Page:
On Giftedness and Being Bright, Young and Growing up in Ireland
(Quote found on Hoagies G&T Page) ‘..as much as the world has benefited from the contributions of gifted individuals, it is disturbing…to realize that the population least likely to learn and achieve its potential is the highly gifted.’ – Joseph Cardillo, Gifted Children: Nurturing Genius (Part One)
A few nights ago, there was a program aired on Irish television… It was one that we all were eager to see as it dealt with a subject that was rather near and dear to our hearts, being about exceptionally able or gifted children in Ireland. I must also confess that I was particularly interested to see this as the last time a documentary had been made on this subject in Ireland was ten years ago, and I was looking forward/hoping to have seen something that would tell me things were a little better for the young folk growing up today.
The documentary was very sensitively done. It portrayed the children as individuals each with their own set of unique characteristics, as well as some similar difficulties with getting their needs meet. It was apparent that the producers went to great pains to try and find participants that would depict the fact that the incidence of giftedness, or exceptional ability as they are officially known as in Ireland, transcends socio-economic, cultural and special need spectrum’s.. It was also quite apparent, that they sought not to sensationalize this population, but to do the best job they could to film them within their normal/natural rhythms of life, thus giving us a snapshot of how very normal and like other children they are/could be within themselves, and on the other hand how other parts of their nature/behavior or aspirations/family could be more unusual than usual.. and in some respects children who may be, well, just ‘more…….’ If there was one type missing, that I could discern was the child who for whatever the reasons, be it an inwardly more even temperament, resilience,.. coupled with the advent of a rarely found good educational fit and family supports that is comfortable and self assured with their ability, the ones that don’t measure their self worth by a label, although own it just the same.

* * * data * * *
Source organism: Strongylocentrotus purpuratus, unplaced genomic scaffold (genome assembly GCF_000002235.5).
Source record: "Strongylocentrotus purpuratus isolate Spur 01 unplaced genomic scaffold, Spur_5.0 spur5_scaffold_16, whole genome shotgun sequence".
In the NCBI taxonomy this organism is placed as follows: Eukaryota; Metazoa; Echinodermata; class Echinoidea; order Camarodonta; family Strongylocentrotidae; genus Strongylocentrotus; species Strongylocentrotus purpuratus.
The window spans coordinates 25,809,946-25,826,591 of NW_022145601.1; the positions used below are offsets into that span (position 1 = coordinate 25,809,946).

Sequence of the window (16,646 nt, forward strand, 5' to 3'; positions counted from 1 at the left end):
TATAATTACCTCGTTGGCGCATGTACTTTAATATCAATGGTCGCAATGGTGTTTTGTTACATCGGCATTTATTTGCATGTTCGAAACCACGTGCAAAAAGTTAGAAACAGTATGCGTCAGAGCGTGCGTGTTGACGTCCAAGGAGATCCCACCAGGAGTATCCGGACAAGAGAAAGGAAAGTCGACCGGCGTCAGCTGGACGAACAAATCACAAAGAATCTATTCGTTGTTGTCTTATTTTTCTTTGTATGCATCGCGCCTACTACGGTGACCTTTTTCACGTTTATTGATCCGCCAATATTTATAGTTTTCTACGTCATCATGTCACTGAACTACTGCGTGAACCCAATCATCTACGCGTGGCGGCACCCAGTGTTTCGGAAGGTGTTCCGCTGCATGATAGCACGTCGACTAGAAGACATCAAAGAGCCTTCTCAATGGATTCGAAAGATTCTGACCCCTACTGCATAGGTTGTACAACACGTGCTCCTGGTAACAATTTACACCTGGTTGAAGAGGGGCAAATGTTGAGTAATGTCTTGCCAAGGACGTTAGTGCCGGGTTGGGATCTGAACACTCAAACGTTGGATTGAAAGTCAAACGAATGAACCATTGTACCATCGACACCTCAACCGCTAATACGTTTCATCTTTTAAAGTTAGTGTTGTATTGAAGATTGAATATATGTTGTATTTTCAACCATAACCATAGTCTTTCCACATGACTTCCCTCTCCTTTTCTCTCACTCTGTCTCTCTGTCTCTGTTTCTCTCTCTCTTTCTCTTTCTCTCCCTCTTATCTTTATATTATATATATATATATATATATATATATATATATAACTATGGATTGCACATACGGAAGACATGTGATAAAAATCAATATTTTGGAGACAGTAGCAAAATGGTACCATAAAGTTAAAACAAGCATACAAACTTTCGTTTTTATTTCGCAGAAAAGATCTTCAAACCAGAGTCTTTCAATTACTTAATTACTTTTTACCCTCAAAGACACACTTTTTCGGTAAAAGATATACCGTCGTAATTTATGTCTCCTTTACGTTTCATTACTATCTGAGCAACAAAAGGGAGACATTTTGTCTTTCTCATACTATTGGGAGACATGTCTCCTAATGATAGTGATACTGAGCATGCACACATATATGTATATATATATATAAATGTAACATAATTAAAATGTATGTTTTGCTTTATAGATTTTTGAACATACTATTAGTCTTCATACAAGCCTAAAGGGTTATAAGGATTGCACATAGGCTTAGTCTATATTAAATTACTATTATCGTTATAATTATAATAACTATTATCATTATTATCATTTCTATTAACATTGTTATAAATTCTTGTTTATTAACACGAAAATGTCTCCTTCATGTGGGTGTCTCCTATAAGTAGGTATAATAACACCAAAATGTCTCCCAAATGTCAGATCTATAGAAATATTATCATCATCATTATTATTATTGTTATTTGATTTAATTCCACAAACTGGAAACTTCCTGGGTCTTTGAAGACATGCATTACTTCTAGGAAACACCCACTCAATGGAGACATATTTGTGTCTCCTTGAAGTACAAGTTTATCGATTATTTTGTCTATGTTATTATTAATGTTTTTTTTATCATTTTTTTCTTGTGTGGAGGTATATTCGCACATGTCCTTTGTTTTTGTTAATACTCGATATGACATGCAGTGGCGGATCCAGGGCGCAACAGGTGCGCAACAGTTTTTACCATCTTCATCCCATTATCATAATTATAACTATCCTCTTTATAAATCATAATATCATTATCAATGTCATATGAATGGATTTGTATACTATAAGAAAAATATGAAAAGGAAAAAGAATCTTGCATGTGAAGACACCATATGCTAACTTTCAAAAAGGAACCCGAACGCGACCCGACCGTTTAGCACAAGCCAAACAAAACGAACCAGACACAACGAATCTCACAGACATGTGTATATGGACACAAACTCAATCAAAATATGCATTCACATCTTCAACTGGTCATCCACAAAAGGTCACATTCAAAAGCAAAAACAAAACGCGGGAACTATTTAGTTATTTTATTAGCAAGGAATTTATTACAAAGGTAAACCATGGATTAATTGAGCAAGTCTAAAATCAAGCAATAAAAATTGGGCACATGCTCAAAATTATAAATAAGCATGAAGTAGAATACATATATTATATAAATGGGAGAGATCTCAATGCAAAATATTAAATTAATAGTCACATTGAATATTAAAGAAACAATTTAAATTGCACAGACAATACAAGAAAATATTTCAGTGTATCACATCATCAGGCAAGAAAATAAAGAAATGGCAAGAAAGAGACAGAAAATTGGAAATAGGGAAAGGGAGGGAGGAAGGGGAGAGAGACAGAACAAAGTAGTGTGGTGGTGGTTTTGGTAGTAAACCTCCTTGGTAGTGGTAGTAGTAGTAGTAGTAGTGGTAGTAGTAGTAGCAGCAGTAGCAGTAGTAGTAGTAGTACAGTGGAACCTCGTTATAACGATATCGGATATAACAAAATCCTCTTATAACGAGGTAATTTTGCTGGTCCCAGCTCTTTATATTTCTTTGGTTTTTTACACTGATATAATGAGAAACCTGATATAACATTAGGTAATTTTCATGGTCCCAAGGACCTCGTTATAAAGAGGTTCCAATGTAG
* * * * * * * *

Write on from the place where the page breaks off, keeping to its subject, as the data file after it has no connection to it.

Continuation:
But then, perhaps, this documentary was not intended to depict those who were fortunate in their place and time. Perhaps pulling heartstrings was indeed a deliberate undertaking in the pursuit of highlighting the challenges faced by those exceptionally able children who in a very real way are not having their needs meet in the mainstream educational system in Ireland. This is ok, if the issue is real, and from where I sit, and in my 20 some odd years of experience in this sector in Ireland, I can tell you with unequivocal truth, that there are many many children in this population, whose needs are indeed not being met.